Beans History, Family Crest & Coats of Arms

The Picts were the ancient Scottish tribe where the ancestors of the Beans family lived. The name Beans comes from the Gaelic word Beathan or betha which means life. Bean was also the name of a saint in the Breviary of Aberdeen.

Early Origins of the Beans family

The surname Beans was first found in Aberdeen (part of the modern Grampian region), where one of the first times the name arose was a Bean who was a magistrate circa 1210. It is known, however, that the MacBains moved to Invernessshire, as sod bearers to the Chiefs of the great Clan Chattan (a powerful confederation of early Clans). The name literally means "son of the fair lad," and was frequently translated to MacBean (Bain.)

Saint Bean or Beyn (fl. 1011), was, according to Fordun, appointed first bishop of Murthlach by Malclom II, at the instance of Pope Benedict VIII. A fragment of the charter of Malcolm II (1003-1029?), preserved in the register of the diocese of Aberdeen confirms this claim. [1] However, St. Bean is distinctly referred to as a native of Ireland: 'In Hybernia natalis Beani primi episcopi Aberdonensis et confessoris'. [1]

Early History of the Beans family

This web page shows only a small excerpt of our Beans research. Another 139 words (10 lines of text) covering the years 1411, 1400, 1550 and 1745 are included under the topic Early Beans History in all our PDF Extended History products and printed products wherever possible.

Beans Spelling Variations

When the first dictionaries were invented in the last few hundred years, spelling gradually became standardized. Before that time, scribes spelled according to sound. Names were often recorded under different spelling variations every time they were written. Beans has been written Bean, Beane, Beyn, Bayn, Bene, Bane, Baine, Beine, Bayne, Beyne, Been, Beaine, MacBain, MacBean, MacVain, MacBean, MacVan and many more.

Early Notables of the Beans family (pre 1700)

More information is included under the topic Early Beans Notables in all our PDF Extended History products and printed products wherever possible.

Ireland Migration of the Beans family to Ireland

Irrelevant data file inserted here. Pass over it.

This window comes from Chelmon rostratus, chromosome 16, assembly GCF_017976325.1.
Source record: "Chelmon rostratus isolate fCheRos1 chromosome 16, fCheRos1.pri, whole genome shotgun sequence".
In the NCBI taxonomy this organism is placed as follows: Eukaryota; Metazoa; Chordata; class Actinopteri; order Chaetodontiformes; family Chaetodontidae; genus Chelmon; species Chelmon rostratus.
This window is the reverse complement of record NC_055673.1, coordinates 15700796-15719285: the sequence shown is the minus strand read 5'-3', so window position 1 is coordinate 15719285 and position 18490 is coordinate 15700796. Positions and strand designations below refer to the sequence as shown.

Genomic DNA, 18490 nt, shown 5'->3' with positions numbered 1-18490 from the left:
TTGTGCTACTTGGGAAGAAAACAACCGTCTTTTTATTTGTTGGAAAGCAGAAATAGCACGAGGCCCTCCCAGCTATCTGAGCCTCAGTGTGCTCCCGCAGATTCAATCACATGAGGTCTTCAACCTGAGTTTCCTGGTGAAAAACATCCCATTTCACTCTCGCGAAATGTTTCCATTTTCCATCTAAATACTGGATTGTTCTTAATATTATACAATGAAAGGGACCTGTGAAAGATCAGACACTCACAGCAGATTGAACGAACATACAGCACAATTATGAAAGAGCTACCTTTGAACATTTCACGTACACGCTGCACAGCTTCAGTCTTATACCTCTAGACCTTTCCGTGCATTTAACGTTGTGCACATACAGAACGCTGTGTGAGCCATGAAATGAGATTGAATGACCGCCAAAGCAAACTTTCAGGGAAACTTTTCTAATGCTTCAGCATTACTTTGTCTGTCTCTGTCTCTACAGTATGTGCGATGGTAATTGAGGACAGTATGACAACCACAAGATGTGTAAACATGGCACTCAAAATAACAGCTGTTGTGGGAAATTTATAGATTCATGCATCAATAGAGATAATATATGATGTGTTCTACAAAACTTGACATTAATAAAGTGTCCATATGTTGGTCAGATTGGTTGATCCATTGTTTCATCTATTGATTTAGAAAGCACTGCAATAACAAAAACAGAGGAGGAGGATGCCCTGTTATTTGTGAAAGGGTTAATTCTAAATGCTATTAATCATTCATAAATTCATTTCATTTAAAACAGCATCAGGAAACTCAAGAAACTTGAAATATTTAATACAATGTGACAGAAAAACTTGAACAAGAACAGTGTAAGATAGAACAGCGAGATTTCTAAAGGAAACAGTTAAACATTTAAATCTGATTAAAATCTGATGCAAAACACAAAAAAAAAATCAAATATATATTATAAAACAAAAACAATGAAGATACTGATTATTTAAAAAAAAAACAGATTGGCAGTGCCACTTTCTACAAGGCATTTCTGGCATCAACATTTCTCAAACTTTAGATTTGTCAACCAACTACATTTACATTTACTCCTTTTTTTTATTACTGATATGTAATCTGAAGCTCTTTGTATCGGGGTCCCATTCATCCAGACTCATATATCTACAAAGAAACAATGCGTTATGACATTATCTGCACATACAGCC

Some of the Beans family moved to Ireland, but this topic is not covered in this excerpt. More information about their life in Ireland is included in all our PDF Extended History products and printed products wherever possible.


United States Beans migration to the United States +

The crossing to North America did not seem so great in comparison with the hardships many Scots endured at home. It was long, expensive, and cramped, but also rewarding. North America offered land and the chance for settlers to prove themselves in a new place. And many did prove themselves as they fought to forge a new nation in the American War of Independence. The ancestors of those Scots can now experience much of their once-lost heritage through the Clan societies and highland games that have sprung up across North America in the last century. A search of immigration and passenger lists revealed many important, early immigrants to North America bearing the name of Beans:

Beans Settlers in United States in the 17th Century
  • Hen Beans, who landed in Virginia in 1663 [2]
Beans Settlers in United States in the 18th Century
  • Thomas Beans, who arrived in Virginia in 1716 [2]
  • Dalboy Beans, who landed in Pennsylvania in 1793 [2]
Beans Settlers in United States in the 19th Century
  • Mr. Beans, who arrived in San Francisco, California in 1850 [2]

Contemporary Notables of the name Beans (post 1700) +

  • William Beans Magruder (1810-1869), American physician, and mayor of Washington, DC (1856-1858)


The Beans Motto +

The motto was originally a war cry or slogan. Mottoes first began to be shown with arms in the 14th and 15th centuries, but were not in general use until the 17th century. Thus the oldest coats of arms generally do not include a motto. Mottoes seldom form part of the grant of arms: Under most heraldic authorities, a motto is an optional component of the coat of arms, and can be added to or changed at will; many families have chosen not to display a motto.

Motto: Touch not the catt bot a targe
Motto Translation: Touch not the cat without a shield.


  1. ^ Smith, George (ed), Dictionary of National Biography. London: Smith, Elder & Co., 1885-1900. Print
  2. ^ Filby, P. William, Meyer, Mary K., Passenger and immigration lists index : a guide to published arrival records of about 500,000 passengers who came to the United States and Canada in the seventeenth, eighteenth, and nineteenth centuries. 1982-1985 Cumulated Supplements in Four Volumes Detroit, Mich. : Gale Research Co., 1985, Print (ISBN 0-8103-1795-8)


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